Night and day

 

depression
Image Courtesy: we-are-droids.tumblr.com

The bout of depression I suffered last year has changed the kind of person I am. The experience has taught me that even if it is happening in my head, why on earth should it mean it is not real? (Yes, I did quote JK Rowling.) But I think it explains the situation well.

 

Most people do not understand why people with depression need days off. To be fair, neither did I. Till one day, I went to sleep, crying to my pillow and I just could not get up.

I texted my boss that I had an upset stomach and would not be able to come in.

Yes, I said stomach upset because depression would just raise too many questions that I did not feel like answering.

Whenever I tell someone about the experience they tell me that I was being lazy, maybe I hadn’t slept well and needed some time off, or maybe it was just one of those days… Anything, but depression.

But, it wasn’t a one-off. There have been times when I did not get up from my bed for days at a stretch, not even to have water or food. And, even when I did, I could not stand the thought of going to a shop or buying veggies. I survived on Maggi.

Yes, it was happening in my head, but it was all too real for me.

Now, there are days that I stay in bed and there are days that I am lazy. But it is not as if the sky is collapsing and crushing me to death. I do not have to keep playing FRIENDS on loop to numb myself, feeling that it was the only thing that kept me alive for the next half hour

Whenever I imagine that time, I shudder at the thought.

How could I have been so upset that I could not even think my actions through? How could I have been in so much pain that jumping off the roof seemed easy?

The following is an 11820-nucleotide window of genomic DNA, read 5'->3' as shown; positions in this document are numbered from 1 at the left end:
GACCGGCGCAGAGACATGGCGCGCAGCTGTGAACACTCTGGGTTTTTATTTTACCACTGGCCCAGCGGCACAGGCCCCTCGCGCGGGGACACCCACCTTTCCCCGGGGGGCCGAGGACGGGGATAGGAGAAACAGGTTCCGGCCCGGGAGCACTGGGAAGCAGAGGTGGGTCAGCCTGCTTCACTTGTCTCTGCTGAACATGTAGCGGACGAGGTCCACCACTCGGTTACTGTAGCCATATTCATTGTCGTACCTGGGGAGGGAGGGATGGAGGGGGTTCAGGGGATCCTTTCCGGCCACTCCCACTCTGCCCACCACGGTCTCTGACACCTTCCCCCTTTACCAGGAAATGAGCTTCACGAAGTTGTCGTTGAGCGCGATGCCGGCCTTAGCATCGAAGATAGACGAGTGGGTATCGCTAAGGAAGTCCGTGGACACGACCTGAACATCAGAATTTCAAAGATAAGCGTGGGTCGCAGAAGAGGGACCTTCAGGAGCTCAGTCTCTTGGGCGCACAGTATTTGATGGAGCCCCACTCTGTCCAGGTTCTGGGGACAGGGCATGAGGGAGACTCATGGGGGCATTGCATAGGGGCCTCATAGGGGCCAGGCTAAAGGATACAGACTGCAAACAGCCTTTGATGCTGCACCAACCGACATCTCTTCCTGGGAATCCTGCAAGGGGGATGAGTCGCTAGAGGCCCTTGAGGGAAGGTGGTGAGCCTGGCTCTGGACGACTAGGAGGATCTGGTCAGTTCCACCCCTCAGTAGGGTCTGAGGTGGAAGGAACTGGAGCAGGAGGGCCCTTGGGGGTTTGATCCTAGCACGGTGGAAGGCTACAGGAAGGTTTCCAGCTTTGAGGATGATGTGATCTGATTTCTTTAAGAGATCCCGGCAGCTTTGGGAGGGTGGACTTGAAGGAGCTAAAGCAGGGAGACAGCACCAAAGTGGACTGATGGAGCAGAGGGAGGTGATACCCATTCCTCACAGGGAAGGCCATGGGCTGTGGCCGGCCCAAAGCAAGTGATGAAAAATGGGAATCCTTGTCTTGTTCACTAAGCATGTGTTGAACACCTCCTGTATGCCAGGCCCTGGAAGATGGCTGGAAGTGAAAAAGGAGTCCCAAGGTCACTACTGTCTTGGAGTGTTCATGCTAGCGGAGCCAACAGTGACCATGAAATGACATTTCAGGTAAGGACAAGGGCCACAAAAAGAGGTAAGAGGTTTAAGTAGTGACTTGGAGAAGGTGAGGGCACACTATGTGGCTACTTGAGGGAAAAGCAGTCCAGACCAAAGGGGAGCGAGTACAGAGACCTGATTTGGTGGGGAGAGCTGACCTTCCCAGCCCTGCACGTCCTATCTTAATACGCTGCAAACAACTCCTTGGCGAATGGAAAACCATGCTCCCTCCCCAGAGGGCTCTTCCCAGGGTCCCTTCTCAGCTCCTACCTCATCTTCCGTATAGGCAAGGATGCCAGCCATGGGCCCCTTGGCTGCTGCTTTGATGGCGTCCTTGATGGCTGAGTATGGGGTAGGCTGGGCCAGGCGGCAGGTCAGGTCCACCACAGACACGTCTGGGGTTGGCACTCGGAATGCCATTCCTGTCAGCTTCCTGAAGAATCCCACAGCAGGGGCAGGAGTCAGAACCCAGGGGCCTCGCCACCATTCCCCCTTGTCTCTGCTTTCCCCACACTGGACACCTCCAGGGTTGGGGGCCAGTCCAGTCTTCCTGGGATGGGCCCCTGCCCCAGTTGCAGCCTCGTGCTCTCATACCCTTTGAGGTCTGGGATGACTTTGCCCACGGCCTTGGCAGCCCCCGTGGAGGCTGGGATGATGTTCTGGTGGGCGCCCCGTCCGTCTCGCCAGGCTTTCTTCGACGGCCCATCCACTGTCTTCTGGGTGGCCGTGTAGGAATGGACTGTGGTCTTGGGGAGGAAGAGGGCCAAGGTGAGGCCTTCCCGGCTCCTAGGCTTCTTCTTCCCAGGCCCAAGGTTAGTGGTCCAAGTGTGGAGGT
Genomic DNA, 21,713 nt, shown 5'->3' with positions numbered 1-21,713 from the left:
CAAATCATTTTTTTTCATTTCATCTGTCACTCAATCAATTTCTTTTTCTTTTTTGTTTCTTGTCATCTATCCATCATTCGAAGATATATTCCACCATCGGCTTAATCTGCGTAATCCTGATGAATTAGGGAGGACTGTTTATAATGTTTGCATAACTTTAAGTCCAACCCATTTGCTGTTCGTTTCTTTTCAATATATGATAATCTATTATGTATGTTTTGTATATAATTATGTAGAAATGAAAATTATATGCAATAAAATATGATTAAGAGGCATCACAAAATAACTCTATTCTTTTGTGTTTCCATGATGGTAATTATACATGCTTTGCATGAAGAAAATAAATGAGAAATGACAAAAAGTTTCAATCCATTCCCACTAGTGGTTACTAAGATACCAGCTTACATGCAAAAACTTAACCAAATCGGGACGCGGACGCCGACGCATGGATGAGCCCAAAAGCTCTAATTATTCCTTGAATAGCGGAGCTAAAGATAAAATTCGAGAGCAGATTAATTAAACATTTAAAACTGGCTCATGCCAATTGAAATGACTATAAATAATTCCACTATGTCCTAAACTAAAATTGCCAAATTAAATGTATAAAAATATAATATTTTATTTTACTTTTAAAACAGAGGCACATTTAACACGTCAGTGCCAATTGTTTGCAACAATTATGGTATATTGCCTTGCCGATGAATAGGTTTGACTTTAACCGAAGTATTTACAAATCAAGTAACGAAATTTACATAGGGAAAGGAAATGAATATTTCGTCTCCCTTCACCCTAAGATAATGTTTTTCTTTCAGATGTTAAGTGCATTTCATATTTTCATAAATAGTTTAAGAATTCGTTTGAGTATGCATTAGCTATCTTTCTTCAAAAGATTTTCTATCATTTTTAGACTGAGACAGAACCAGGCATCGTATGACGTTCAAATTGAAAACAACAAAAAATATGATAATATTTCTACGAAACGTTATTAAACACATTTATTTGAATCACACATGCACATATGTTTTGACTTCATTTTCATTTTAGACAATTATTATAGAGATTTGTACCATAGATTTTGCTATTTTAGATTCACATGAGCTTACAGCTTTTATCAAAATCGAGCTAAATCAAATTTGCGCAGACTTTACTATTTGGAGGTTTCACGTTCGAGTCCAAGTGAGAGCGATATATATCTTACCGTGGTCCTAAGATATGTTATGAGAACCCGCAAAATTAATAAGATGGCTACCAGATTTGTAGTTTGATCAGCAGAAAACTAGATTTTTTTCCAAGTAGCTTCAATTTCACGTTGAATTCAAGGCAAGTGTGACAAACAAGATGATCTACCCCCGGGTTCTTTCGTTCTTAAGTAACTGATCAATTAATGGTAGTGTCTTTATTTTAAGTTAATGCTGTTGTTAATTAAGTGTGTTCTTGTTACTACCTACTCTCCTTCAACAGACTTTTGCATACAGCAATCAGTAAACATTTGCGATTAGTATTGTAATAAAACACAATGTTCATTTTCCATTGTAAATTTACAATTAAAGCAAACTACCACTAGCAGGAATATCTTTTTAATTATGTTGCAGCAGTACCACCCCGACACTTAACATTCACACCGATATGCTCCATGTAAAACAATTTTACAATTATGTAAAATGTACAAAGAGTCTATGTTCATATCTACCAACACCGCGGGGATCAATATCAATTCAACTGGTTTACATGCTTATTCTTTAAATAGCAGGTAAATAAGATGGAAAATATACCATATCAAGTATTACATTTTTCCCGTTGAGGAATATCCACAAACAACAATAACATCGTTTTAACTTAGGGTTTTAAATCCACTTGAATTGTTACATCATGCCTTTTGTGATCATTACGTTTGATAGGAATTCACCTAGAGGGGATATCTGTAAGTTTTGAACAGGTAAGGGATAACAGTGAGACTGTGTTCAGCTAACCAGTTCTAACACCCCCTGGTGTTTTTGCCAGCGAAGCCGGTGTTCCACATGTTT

The difference is like night and day. (Don’t believe me? Go through my previous posts)

Right now, I feel like an awful weight has lifted off me. And, even when I feel like depression is about to set in (especially before my chums), I am able to talk myself out of it.

I went to a therapist, rather my parents forced me to go to one. And, at the time, I thought of it as a waste of money, she kept saying the things that I knew. But, speaking so openly to someone, talking to someone who did not judge my actions even when I did, made a world of difference.

Sometimes, I feel like I am not the same person anymore. It doesn’t mean I am never upset, but it certainly means that now I do not let myself even reach close to the dark place, the brink.

And, not just that, over the last one year, I have also been able to establish trust in myself that I am not a dysfunctional drunk. Now, I can drink knowing that I would stop much before I go overboard. I haven’t passed out in over a year and I haven’t done anything that I regret while I am not in my senses.

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